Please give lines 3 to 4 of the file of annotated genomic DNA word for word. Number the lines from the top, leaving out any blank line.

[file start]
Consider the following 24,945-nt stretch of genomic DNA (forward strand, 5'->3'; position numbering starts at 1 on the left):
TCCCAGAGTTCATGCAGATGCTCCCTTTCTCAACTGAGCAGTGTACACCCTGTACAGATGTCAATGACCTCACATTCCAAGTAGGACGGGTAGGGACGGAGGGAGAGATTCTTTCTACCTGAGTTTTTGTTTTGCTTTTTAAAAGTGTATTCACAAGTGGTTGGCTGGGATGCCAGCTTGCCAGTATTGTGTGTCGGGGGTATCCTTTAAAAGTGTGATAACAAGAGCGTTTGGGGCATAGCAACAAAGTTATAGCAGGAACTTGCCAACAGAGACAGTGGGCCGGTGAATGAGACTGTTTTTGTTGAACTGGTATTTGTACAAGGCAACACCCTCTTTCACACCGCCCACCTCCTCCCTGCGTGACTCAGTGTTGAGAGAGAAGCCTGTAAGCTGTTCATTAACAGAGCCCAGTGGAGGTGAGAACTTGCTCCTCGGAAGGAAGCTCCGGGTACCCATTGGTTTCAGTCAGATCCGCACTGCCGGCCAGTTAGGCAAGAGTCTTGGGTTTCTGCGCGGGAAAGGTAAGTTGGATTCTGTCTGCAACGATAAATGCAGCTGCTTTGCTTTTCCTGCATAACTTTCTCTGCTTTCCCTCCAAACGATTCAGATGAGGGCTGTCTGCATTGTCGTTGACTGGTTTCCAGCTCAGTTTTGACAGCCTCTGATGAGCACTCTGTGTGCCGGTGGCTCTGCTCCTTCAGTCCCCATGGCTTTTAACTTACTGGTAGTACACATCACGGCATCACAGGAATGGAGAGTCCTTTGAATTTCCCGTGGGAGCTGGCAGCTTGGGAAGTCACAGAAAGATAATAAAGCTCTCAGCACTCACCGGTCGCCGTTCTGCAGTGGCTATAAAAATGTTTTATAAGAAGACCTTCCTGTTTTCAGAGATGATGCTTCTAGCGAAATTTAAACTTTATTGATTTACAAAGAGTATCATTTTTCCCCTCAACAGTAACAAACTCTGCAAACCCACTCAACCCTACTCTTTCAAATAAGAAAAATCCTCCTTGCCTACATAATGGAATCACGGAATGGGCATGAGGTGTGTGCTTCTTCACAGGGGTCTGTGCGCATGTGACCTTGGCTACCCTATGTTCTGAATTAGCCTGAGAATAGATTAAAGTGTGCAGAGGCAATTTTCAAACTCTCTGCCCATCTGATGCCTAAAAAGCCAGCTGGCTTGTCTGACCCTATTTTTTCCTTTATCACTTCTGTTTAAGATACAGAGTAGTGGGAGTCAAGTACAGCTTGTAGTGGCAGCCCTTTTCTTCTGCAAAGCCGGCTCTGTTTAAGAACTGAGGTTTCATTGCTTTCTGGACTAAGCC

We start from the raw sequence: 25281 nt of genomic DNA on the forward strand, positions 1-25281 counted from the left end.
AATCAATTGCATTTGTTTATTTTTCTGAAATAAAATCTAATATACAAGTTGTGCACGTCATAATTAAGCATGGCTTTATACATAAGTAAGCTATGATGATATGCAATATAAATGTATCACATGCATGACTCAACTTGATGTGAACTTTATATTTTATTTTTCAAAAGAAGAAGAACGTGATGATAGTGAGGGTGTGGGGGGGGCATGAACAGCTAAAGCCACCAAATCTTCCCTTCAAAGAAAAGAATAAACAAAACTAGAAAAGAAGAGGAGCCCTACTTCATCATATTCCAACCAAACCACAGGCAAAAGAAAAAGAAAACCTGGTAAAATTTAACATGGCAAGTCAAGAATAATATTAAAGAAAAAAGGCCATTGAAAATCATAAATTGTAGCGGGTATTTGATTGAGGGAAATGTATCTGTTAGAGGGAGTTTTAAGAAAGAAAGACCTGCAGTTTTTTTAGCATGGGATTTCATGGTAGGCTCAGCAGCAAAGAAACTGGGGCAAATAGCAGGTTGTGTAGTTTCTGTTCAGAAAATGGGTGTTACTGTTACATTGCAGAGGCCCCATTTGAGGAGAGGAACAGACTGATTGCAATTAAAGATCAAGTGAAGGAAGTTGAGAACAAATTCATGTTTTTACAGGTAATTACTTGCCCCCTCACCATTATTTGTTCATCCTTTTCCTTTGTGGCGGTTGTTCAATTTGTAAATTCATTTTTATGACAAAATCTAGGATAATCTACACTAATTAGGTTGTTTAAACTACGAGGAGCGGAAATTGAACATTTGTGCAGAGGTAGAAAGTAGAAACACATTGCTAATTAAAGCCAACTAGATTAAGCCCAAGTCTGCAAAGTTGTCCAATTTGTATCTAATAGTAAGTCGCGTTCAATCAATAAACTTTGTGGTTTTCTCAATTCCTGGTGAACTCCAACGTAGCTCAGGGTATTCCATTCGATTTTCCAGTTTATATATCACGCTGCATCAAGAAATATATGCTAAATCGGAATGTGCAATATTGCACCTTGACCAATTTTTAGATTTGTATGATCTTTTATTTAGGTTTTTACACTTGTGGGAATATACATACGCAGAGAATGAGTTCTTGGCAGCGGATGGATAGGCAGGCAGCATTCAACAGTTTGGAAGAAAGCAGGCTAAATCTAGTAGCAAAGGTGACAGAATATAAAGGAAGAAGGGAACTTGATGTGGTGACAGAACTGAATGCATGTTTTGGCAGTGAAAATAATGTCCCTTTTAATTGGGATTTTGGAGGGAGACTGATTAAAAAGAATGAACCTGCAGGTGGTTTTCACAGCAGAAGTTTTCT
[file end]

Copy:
We start from the raw sequence: 25281 nt of genomic DNA on the forward strand, positions 1-25281 counted from the left end.
AATCAATTGCATTTGTTTATTTTTCTGAAATAAAATCTAATATACAAGTTGTGCACGTCATAATTAAGCATGGCTTTATACATAAGTAAGCTATGATGATATGCAATATAAATGTATCACATGCATGACTCAACTTGATGTGAACTTTATATTTTATTTTTCAAAAGAAGAAGAACGTGATGATAGTGAGGGTGTGGGGGGGGCATGAACAGCTAAAGCCACCAAATCTTCCCTTCAAAGAAAAGAATAAACAAAACTAGAAAAGAAGAGGAGCCCTACTTCATCATATTCCAACCAAACCACAGGCAAAAGAAAAAGAAAACCTGGTAAAATTTAACATGGCAAGTCAAGAATAATATTAAAGAAAAAAGGCCATTGAAAATCATAAATTGTAGCGGGTATTTGATTGAGGGAAATGTATCTGTTAGAGGGAGTTTTAAGAAAGAAAGACCTGCAGTTTTTTTAGCATGGGATTTCATGGTAGGCTCAGCAGCAAAGAAACTGGGGCAAATAGCAGGTTGTGTAGTTTCTGTTCAGAAAATGGGTGTTACTGTTACATTGCAGAGGCCCCATTTGAGGAGAGGAACAGACTGATTGCAATTAAAGATCAAGTGAAGGAAGTTGAGAACAAATTCATGTTTTTACAGGTAATTACTTGCCCCCTCACCATTATTTGTTCATCCTTTTCCTTTGTGGCGGTTGTTCAATTTGTAAATTCATTTTTATGACAAAATCTAGGATAATCTACACTAATTAGGTTGTTTAAACTACGAGGAGCGGAAATTGAACATTTGTGCAGAGGTAGAAAGTAGAAACACATTGCTAATTAAAGCCAACTAGATTAAGCCCAAGTCTGCAAAGTTGTCCAATTTGTATCTAATAGTAAGTCGCGTTCAATCAATAAACTTTGTGGTTTTCTCAATTCCTGGTGAACTCCAACGTAGCTCAGGGTATTCCATTCGATTTTCCAGTTTATATATCACGCTGCATCAAGAAATATATGCTAAATCGGAATGTGCAATATTGCACCTTGACCAATTTTTAGATTTGTATGATCTTTTATTTAGGTTTTTACACTTGTGGGAATATACATACGCAGAGAATGAGTTCTTGGCAGCGGATGGATAGGCAGGCAGCATTCAACAGTTTGGAAGAAAGCAGGCTAAATCTAGTAGCAAAGGTGACAGAATATAAAGGAAGAAGGGAACTTGATGTGGTGACAGAACTGAATGCATGTTTTGGCAGTGAAAATAATGTCCCTTTTAATTGGGATTTTGGAGGGAGACTGATTAAAAAGAATGAACCTGCAGGTGGTTTTCACAGCAGAAGTTTTCT